Revealing yourself online

10 January, 2005

Isn’t it amazing just how much we reveal about ourselves on our weblogs now?

Some link on took me to a weblog called “Preoccupations“. Within five minutes, I knew who the writer is and where he works, what kind of music he likes, what interests him, his hometown, where he’s been and what he sees.

Of course, all this info is available about me, and any number of other people, but I was just stunned at how quickly I was able to gather together all this information.

See other posts tagged with general and all posts made in January 2005.


10 January, 2005 at 08:19

Of course people are also just as able to present fictitous information about their lives.;) In fact (depending apon your point of view:), any attempt at creating a coherent narrative based on one’s life is a fiction.

I guess more seriously, this is a fantastic resource for social engineering.

11 January, 2005 at 00:20

“Google knows what people write about, what they search for, what they shop for, they know who wants to advertise and how effective those advertisements are, and they’re about to know how we communicate with friends and loved ones. What can they do with all that? Just about anything that collection of Ph.Ds can dream up.” *Jason Kottke (6 April, 2004*What I choose to give away about myself doesn’t keep me awake at night! Should I be worried about what else can be gleaned? Or should I say with Scott McNeally (speaking in 1999, “You already have zero privacy. Get over it”? More thoughts here.

Two other thoughts: through these mechanisms, we are making contacts and communicating in ways hitherto undreamt of. In this I see great potential for future good, but it would be very naive not to see how it could all be exploited to other, less desirable ends. And secondly, what also strikes me is how much is left out about ourselves in these partial, digital traces we are leaving in virtual space: eg, I don’t usually play classical music on my laptop, so it doesn’t appear on Audioscrobbler; much of my reading and teaching never makes it to my blog; etc, etc.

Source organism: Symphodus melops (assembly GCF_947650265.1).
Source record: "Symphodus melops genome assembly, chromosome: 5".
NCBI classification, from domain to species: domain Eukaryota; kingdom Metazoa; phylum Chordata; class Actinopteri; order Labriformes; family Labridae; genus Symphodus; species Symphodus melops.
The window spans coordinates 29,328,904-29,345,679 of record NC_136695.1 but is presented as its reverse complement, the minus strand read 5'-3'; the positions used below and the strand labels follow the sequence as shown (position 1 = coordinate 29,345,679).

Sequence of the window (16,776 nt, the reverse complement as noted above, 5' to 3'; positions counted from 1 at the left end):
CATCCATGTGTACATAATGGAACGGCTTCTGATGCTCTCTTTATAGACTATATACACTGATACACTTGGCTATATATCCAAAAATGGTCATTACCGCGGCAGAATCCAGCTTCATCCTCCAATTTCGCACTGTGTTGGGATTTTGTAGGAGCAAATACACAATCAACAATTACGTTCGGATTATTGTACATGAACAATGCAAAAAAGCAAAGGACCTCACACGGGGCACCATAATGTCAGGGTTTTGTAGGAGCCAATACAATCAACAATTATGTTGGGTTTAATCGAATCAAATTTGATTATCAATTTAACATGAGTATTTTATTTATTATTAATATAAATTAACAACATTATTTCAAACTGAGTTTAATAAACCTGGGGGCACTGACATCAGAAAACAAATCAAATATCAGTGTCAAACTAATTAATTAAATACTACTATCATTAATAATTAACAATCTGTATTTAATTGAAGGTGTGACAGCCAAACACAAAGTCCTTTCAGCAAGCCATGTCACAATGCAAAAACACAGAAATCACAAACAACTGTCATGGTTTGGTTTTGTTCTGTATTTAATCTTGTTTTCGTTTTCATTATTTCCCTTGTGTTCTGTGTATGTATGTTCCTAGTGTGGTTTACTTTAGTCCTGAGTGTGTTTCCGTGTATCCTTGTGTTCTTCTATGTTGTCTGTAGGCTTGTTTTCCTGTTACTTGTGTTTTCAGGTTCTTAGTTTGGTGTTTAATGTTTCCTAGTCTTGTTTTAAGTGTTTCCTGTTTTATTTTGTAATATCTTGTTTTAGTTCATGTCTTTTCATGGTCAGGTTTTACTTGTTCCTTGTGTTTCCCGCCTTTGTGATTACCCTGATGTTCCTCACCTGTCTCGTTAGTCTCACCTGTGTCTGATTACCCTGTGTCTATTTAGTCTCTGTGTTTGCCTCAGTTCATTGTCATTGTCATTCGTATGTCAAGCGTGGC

13 January, 2005 at 00:30

I once made a list of all my web accounts and services I had signed up for, partly to see how much information about me I actually put online. Pretty long list, even after unsubscribing from and deleting services and accounts I didn’t use anymore (which in itself kept me occupied for quite a while).

I don’t know about you, but I can still trick myself into believing in some sort of “anonymity” as long as I don’t use my last name nor put my picture online. It’s a comforting illusion, sometimes.

And as David said, it’s almost more interesting to see how much information about ourselves we *don’t* put online. Or rather, which part(s) of us we reveal to certain groups of people we know online.

Babblebabblebabble. 🙂

13 January, 2005 at 00:33

Oops. Speaking of anonymous. That was me in the above comment.


13 January, 2005 at 16:32

Ah, but do they know about your monkey?

20 January, 2005 at 20:37

My monkey? Dear lord, what a terrifying thought 🙂

David, you’re right of course, I hadn’t even thought about what we don’t say about ourselves – my post was more focussed on the speed with which even a stranger can gather large amounts of information about a person (although that information is deliberately selective of course, and potentially misleading) solely from their website.

Andrea, if you’ve managed to keep track of all the services which you’ve signed up to but don’t use then you’re already doing far better than me. 🙂